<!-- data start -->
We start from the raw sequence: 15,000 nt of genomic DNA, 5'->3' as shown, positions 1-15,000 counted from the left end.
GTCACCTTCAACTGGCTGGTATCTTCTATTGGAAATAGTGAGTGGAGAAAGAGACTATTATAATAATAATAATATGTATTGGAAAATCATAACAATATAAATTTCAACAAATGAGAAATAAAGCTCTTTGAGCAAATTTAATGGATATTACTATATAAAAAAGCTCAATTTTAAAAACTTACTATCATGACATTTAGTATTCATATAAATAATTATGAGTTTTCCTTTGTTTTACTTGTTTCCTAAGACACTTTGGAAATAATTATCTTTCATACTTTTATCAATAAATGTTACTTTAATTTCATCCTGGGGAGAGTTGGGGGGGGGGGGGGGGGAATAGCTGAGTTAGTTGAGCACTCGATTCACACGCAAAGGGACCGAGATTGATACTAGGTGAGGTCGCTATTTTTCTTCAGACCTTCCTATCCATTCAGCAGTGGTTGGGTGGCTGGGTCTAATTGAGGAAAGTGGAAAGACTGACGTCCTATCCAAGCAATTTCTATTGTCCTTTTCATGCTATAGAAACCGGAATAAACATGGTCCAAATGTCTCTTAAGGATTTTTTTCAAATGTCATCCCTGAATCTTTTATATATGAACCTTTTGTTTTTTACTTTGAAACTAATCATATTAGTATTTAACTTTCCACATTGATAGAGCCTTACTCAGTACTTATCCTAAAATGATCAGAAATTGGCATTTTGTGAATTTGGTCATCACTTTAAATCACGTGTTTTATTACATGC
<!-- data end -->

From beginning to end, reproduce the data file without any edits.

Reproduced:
We start from the raw sequence: 15,000 nt of genomic DNA, 5'->3' as shown, positions 1-15,000 counted from the left end.
GTCACCTTCAACTGGCTGGTATCTTCTATTGGAAATAGTGAGTGGAGAAAGAGACTATTATAATAATAATAATATGTATTGGAAAATCATAACAATATAAATTTCAACAAATGAGAAATAAAGCTCTTTGAGCAAATTTAATGGATATTACTATATAAAAAAGCTCAATTTTAAAAACTTACTATCATGACATTTAGTATTCATATAAATAATTATGAGTTTTCCTTTGTTTTACTTGTTTCCTAAGACACTTTGGAAATAATTATCTTTCATACTTTTATCAATAAATGTTACTTTAATTTCATCCTGGGGAGAGTTGGGGGGGGGGGGGGGGGAATAGCTGAGTTAGTTGAGCACTCGATTCACACGCAAAGGGACCGAGATTGATACTAGGTGAGGTCGCTATTTTTCTTCAGACCTTCCTATCCATTCAGCAGTGGTTGGGTGGCTGGGTCTAATTGAGGAAAGTGGAAAGACTGACGTCCTATCCAAGCAATTTCTATTGTCCTTTTCATGCTATAGAAACCGGAATAAACATGGTCCAAATGTCTCTTAAGGATTTTTTTCAAATGTCATCCCTGAATCTTTTATATATGAACCTTTTGTTTTTTACTTTGAAACTAATCATATTAGTATTTAACTTTCCACATTGATAGAGCCTTACTCAGTACTTATCCTAAAATGATCAGAAATTGGCATTTTGTGAATTTGGTCATCACTTTAAATCACGTGTTTTATTACATGC